When he took over the Cook County Juvenile Temporary Detention Center in May 2015, it was coming out from under federal court oversight. The facility had a history of overcrowding, mismanagement and awful conditions—including excessive use of solitary confinement—which had led the ACLU to file a lawsuit in 1999. Dixon had decades of experience running detention centers in Detroit and Miami. He was heralded by Cook County Chief Judge Timothy Evans, who hired him, as someone with “a compassionate approach” who could get results.
In three interviews with the Reporter, spanning three hours, Dixon professed a tough love approach to the kids at the detention center, in line with the discipline he says he was raised with.
“A lot of times, the reason they’re in here is because they haven’t had any structure,” he said. “As a black male, I am not going to let anybody harm these kids, and I’m going to make sure that these kids get everything they need.”
More than 90 percent of the kids at the juvenile jail are black or Hispanic, and 93 percent of them are male. Dixon noted that kids who are confined to their cells are seen by mental health staff at least once per shift, and that case managers work with them on a plan to improve their behavior.
“We don’t see confinement as just confinement,” he said. “We see it as a tool to get kids going where they need to and to help them.”
The Reporter interviewed five teens – hand-picked by the administration – in a Spanish classroom at the detention center in late March. Homework assignments and motivational posters covered the walls as the kids sat in a circle in matching JTDC sweat-suits.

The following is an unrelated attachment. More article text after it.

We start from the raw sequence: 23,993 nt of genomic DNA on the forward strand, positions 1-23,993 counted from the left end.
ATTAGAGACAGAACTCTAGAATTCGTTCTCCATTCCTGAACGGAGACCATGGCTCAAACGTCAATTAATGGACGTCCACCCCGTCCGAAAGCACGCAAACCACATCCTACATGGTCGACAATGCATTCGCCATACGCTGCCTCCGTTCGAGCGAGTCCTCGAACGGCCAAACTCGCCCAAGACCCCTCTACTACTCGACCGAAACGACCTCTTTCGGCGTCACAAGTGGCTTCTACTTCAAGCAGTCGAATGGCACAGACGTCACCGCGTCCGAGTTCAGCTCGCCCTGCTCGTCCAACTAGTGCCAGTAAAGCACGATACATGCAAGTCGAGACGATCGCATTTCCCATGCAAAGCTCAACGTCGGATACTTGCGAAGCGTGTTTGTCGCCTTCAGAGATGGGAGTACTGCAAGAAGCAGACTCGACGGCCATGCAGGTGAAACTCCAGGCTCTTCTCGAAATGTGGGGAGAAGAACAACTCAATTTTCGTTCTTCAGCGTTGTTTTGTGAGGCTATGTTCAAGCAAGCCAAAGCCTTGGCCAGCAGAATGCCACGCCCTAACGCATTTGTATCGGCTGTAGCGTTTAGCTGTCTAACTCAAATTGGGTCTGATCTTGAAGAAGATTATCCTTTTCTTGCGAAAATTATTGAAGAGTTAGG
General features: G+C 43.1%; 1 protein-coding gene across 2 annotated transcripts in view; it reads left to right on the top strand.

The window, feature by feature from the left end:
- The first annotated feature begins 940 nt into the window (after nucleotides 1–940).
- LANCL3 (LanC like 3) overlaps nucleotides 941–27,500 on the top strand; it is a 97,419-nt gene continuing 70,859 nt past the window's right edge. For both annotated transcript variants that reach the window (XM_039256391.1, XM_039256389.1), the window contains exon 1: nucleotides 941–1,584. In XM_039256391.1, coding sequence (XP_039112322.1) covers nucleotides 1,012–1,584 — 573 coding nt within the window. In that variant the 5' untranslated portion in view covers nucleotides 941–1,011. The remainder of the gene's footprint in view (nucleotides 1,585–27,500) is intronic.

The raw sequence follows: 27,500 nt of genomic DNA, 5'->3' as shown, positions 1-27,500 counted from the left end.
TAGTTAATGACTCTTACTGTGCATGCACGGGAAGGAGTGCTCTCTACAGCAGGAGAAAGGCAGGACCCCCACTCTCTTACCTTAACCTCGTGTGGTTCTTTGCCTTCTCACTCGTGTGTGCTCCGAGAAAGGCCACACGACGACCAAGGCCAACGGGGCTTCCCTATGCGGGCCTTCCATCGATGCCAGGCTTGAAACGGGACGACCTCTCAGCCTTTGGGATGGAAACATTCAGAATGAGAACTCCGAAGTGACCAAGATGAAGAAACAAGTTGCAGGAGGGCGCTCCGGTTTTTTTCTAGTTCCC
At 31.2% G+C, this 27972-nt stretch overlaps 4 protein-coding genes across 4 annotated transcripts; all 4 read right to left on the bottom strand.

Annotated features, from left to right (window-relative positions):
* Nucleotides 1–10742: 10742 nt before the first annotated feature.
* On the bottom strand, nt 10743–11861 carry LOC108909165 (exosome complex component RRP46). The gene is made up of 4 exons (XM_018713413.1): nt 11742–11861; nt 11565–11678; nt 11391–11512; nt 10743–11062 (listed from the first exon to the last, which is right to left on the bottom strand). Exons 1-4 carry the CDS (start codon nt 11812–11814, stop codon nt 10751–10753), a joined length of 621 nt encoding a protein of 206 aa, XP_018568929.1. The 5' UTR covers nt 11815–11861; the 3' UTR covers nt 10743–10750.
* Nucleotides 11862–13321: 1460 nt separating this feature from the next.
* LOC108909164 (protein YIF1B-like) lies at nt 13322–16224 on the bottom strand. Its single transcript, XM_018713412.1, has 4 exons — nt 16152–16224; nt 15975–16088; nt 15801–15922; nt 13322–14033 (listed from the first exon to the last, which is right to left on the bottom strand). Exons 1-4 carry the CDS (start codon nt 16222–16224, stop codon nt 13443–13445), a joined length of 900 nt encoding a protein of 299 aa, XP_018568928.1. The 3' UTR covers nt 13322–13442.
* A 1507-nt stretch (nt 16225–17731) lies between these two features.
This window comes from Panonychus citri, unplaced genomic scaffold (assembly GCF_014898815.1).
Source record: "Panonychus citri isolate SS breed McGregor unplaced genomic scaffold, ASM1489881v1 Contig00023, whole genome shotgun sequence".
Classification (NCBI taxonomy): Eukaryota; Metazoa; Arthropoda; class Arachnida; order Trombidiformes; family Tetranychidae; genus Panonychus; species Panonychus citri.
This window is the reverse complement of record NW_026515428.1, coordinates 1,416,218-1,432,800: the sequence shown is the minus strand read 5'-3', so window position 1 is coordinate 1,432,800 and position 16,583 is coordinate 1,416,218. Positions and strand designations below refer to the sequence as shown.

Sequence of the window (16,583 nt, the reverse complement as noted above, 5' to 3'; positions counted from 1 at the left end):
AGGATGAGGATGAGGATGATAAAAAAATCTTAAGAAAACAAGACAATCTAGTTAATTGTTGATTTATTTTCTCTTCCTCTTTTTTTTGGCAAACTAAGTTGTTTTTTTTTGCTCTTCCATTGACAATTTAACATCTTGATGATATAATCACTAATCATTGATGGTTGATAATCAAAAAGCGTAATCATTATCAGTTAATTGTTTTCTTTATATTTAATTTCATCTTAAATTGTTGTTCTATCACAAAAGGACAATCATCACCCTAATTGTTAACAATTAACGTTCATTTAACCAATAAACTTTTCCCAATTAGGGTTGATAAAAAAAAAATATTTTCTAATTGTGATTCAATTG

Frankie, an 18-year-old from Bridgeport who has been in the JTDC for 31 months, said the youth jail is “all about reprimands,” but it also offers positive reinforcements and gives teens a chance to reflect on what they did wrong and “rehabilitate.” He highlighted the job training programs available to him, like the accredited barber shop where he is learning to cut hair. He almost has the 1,500 practice hours he needs to take his licensing exam.
Staff members “want you to get out and succeed,” Frankie said. “If you’re in here being defiant and just fighting, they gotta do something — they gotta teach you, they can’t just let you do whatever you want and run all over the building.”
But 17-year-old Judy, from North Lawndale, said solitary confinement is the kind of punishment that makes kids want to “give up sometimes on doing good here.” Adam, a 16-year-old from Archer Heights, said solitary can make teens act out more — “bug up” as he put it.
Dixon and his staff pointed to violence by youth in the jail as a reason they need to keep using solitary confinement as a disciplinary tool. They argued that Chicago is different from places that have reduced solitary confinement because the city’s gang violence pours over from the streets into the detention center.